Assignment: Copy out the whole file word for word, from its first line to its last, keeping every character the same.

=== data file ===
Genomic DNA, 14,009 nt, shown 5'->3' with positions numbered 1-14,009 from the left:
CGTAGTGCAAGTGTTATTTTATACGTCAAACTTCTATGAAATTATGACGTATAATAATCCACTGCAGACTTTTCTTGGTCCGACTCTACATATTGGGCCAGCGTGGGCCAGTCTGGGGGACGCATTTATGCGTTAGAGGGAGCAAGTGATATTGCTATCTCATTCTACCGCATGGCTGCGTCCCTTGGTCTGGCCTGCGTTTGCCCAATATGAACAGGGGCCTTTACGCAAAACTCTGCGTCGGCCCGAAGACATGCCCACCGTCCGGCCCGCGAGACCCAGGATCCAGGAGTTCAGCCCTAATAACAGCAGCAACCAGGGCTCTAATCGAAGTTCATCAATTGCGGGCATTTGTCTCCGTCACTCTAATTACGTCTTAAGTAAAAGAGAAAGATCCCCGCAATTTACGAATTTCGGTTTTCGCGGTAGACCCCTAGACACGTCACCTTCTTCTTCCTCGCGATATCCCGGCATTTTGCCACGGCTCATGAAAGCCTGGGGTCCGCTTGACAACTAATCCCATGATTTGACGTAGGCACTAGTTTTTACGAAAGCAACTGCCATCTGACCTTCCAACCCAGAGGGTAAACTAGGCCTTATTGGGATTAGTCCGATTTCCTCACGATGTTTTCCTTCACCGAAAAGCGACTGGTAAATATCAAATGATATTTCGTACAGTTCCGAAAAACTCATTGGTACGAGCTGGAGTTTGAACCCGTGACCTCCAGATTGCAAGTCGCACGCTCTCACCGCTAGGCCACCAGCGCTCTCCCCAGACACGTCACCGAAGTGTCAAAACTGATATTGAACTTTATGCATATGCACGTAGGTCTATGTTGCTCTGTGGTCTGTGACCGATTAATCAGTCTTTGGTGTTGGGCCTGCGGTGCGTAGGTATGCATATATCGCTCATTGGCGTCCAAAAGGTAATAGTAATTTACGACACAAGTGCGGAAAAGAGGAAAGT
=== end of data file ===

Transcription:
Genomic DNA, 14,009 nt, shown 5'->3' with positions numbered 1-14,009 from the left:
CGTAGTGCAAGTGTTATTTTATACGTCAAACTTCTATGAAATTATGACGTATAATAATCCACTGCAGACTTTTCTTGGTCCGACTCTACATATTGGGCCAGCGTGGGCCAGTCTGGGGGACGCATTTATGCGTTAGAGGGAGCAAGTGATATTGCTATCTCATTCTACCGCATGGCTGCGTCCCTTGGTCTGGCCTGCGTTTGCCCAATATGAACAGGGGCCTTTACGCAAAACTCTGCGTCGGCCCGAAGACATGCCCACCGTCCGGCCCGCGAGACCCAGGATCCAGGAGTTCAGCCCTAATAACAGCAGCAACCAGGGCTCTAATCGAAGTTCATCAATTGCGGGCATTTGTCTCCGTCACTCTAATTACGTCTTAAGTAAAAGAGAAAGATCCCCGCAATTTACGAATTTCGGTTTTCGCGGTAGACCCCTAGACACGTCACCTTCTTCTTCCTCGCGATATCCCGGCATTTTGCCACGGCTCATGAAAGCCTGGGGTCCGCTTGACAACTAATCCCATGATTTGACGTAGGCACTAGTTTTTACGAAAGCAACTGCCATCTGACCTTCCAACCCAGAGGGTAAACTAGGCCTTATTGGGATTAGTCCGATTTCCTCACGATGTTTTCCTTCACCGAAAAGCGACTGGTAAATATCAAATGATATTTCGTACAGTTCCGAAAAACTCATTGGTACGAGCTGGAGTTTGAACCCGTGACCTCCAGATTGCAAGTCGCACGCTCTCACCGCTAGGCCACCAGCGCTCTCCCCAGACACGTCACCGAAGTGTCAAAACTGATATTGAACTTTATGCATATGCACGTAGGTCTATGTTGCTCTGTGGTCTGTGACCGATTAATCAGTCTTTGGTGTTGGGCCTGCGGTGCGTAGGTATGCATATATCGCTCATTGGCGTCCAAAAGGTAATAGTAATTTACGACACAAGTGCGGAAAAGAGGAAAGT